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Affordable housing project grows from Business School class project

STANFORD - In East Palo Alto, a few miles from the Stanford University campus, many families spend more than half their annual income on rent, an average of $700 for a one-bedroom apartment. Tenants lucky enough to get into one of the community's 450 subsidized housing units usually pay less, but may have to wait up to three years for a vacancy.

Enter five Stanford Business School students looking for a way to learn about public housing issues. As an independent study project, partially funded by Bank of America, the five worked out design, funding and community suppor t issues to create the Beech Street Affordable Housing Project, an $8 million, 62-unit family housing complex. Now, working through the Mid-Peninsula Housing Coalition, a nonprofit organization that plans and manages a variety of subsi dized housing units, the Business School planners are awaiting final approval to clear the way for construction.

Beech Street has won attention outside the San Francisco Bay Area. This summer, the student authors received one of two honorable mentions in a national competition sponsored by Saturn Corp. The auto firm award recognizes outst anding teamwork to provide service to the local community.

Artie Harris, who received his MBA in June and who worked as a civil engineer before coming to the Business School, spearheaded the student group. He was joined by classmate Eric Weaver, and Steve Sachs, Lara Washington and Jon Zeitlin of the Class of '93.

Team was diverse

The Beech Street team members boasted a variety of skills. Harris had an engineering background, and Weaver had worked for a nonprofit housing agency. Washington's experience was in corporate finance, but she took responsibilit y for building community support for the project within East Palo Alto. Sachs, a former bank branch manager, did the market study. Zeitlin, a former social worker and teacher, planned the proposed on-site social programs, including day care and a computer-based after-school program for children.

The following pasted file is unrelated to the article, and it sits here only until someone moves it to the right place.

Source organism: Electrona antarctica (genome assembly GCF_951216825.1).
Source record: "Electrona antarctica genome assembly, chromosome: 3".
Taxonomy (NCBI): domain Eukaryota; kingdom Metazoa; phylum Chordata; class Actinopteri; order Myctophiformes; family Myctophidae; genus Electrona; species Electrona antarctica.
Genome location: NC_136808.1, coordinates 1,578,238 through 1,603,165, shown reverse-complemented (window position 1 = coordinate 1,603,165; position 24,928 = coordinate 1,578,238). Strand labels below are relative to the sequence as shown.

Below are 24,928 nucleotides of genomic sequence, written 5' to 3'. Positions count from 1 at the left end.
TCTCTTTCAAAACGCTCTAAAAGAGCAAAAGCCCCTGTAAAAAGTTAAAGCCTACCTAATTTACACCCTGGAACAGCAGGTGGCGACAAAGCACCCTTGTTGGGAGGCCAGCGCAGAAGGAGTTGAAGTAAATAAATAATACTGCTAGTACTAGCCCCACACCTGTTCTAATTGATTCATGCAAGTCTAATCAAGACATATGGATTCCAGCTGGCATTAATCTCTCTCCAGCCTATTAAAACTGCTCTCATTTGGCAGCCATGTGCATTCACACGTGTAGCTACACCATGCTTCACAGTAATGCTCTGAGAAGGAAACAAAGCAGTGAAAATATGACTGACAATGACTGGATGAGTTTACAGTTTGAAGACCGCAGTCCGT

The team worked with William Lazier, lecturer in business administration, to produce the 50-page project proposal. Often devoting more than 10 hours each per week, the team met with East Palo Alto residents and the city council , worked with nonprofit developers and architects, and did their own marketing study and financing proposals to create the plan.

Under the umbrella of the Mid-Peninsula Housing Coalition, the student team won approval from Wells Fargo Bank for a $5.7 million construction loan and a $1.3 million long-term, low-interest loan from San Mateo County to acquir e 4.5 acres. The Beech Street team has submitted applications for permanent funding to the Federal Low Income Housing Tax Credit Program and the California Rental Housing Construction Program.

The Beech Street complex, with proposed rents ranging from $399 for a one-bedroom apartment to $785 for three bedrooms, was designed to provide more than simply housing. The two-story buildings will be clustered around open are as, a sheltered play yard, barbecue and picnic facilities, and a community building.

On the advice of local educators, the team proposed developing an after-school program in computers, math and science, plus adult education and other programs in the community center. Team members will donate the $1,000 that ac companied the Saturn prize to the computer center when the project is built. In addition, plans call for operating a day care center for up to 30 youngsters in the complex.

No corners cut

Team members found that affordable housing projects often cut corners on design and materials, forcing residents to cope with problems that make maintaining a property difficult. The Beech Street team set out to design a high-q uality complex that would fit into the surrounding residential neighborhood, working with the architect to take advantage of the view of San Francisco Bay and the East Bay hills.

"Those of us who worked on this have a personal desire to continue to be involved," said Steve Sachs. "Some of us had some past applicable experience, but we really got involved so we could learn something new."

The project is awaiting some necessary government approvals, so the team can't say for sure when construction will begin. However, a more permanent link already has been forged. Members of the Class of '93 voted to form a commi ttee through the Business School's Public Management Program to continue to work with community housing issues.



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